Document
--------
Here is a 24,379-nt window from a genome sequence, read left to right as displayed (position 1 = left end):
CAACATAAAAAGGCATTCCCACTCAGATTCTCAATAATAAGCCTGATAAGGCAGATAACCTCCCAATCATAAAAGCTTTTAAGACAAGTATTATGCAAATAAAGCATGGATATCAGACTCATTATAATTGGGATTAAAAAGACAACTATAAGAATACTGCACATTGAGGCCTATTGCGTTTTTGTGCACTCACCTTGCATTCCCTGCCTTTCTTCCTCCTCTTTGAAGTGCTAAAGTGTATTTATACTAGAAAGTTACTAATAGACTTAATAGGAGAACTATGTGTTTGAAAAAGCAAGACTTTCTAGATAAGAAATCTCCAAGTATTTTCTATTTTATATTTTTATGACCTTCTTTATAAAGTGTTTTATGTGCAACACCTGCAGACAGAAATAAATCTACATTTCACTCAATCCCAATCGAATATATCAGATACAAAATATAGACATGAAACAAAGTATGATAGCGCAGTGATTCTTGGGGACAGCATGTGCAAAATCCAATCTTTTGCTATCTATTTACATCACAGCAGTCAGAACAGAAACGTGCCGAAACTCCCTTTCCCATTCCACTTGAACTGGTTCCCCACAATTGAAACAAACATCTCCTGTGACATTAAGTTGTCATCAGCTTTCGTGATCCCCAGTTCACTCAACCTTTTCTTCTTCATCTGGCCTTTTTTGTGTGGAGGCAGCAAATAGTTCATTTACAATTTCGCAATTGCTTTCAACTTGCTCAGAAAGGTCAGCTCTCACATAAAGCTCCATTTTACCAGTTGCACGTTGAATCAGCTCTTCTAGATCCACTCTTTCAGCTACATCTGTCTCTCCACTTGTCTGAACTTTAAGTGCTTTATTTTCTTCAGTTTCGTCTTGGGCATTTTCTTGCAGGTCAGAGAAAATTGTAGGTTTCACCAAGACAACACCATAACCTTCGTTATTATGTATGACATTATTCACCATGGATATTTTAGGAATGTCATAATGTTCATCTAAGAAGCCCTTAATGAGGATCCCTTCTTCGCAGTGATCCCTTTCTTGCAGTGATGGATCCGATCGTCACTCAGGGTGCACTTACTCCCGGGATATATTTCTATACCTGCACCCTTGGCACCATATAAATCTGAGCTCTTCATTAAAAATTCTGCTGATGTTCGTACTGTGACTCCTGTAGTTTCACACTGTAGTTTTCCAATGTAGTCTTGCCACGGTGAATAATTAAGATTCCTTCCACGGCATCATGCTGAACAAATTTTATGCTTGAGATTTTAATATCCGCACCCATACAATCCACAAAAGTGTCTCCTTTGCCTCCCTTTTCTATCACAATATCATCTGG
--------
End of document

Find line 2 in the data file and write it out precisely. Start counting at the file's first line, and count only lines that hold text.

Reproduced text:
CAACATAAAAAGGCATTCCCACTCAGATTCTCAATAATAAGCCTGATAAGGCAGATAACCTCCCAATCATAAAAGCTTTTAAGACAAGTATTATGCAAATAAAGCATGGATATCAGACTCATTATAATTGGGATTAAAAAGACAACTATAAGAATACTGCACATTGAGGCCTATTGCGTTTTTGTGCACTCACCTTGCATTCCCTGCCTTTCTTCCTCCTCTTTGAAGTGCTAAAGTGTATTTATACTAGAAAGTTACTAATAGACTTAATAGGAGAACTATGTGTTTGAAAAAGCAAGACTTTCTAGATAAGAAATCTCCAAGTATTTTCTATTTTATATTTTTATGACCTTCTTTATAAAGTGTTTTATGTGCAACACCTGCAGACAGAAATAAATCTACATTTCACTCAATCCCAATCGAATATATCAGATACAAAATATAGACATGAAACAAAGTATGATAGCGCAGTGATTCTTGGGGACAGCATGTGCAAAATCCAATCTTTTGCTATCTATTTACATCACAGCAGTCAGAACAGAAACGTGCCGAAACTCCCTTTCCCATTCCACTTGAACTGGTTCCCCACAATTGAAACAAACATCTCCTGTGACATTAAGTTGTCATCAGCTTTCGTGATCCCCAGTTCACTCAACCTTTTCTTCTTCATCTGGCCTTTTTTGTGTGGAGGCAGCAAATAGTTCATTTACAATTTCGCAATTGCTTTCAACTTGCTCAGAAAGGTCAGCTCTCACATAAAGCTCCATTTTACCAGTTGCACGTTGAATCAGCTCTTCTAGATCCACTCTTTCAGCTACATCTGTCTCTCCACTTGTCTGAACTTTAAGTGCTTTATTTTCTTCAGTTTCGTCTTGGGCATTTTCTTGCAGGTCAGAGAAAATTGTAGGTTTCACCAAGACAACACCATAACCTTCGTTATTATGTATGACATTATTCACCATGGATATTTTAGGAATGTCATAATGTTCATCTAAGAAGCCCTTAATGAGGATCCCTTCTTCGCAGTGATCCCTTTCTTGCAGTGATGGATCCGATCGTCACTCAGGGTGCACTTACTCCCGGGATATATTTCTATACCTGCACCCTTGGCACCATATAAATCTGAGCTCTTCATTAAAAATTCTGCTGATGTTCGTACTGTGACTCCTGTAGTTTCACACTGTAGTTTTCCAATGTAGTCTTGCCACGGTGAATAATTAAGATTCCTTCCACGGCATCATGCTGAACAAATTTTATGCTTGAGATTTTAATATCCGCACCCATACAATCCACAAAAGTGTCTCCTTTGCCTCCCTTTTCTATCACAATATCATCTGG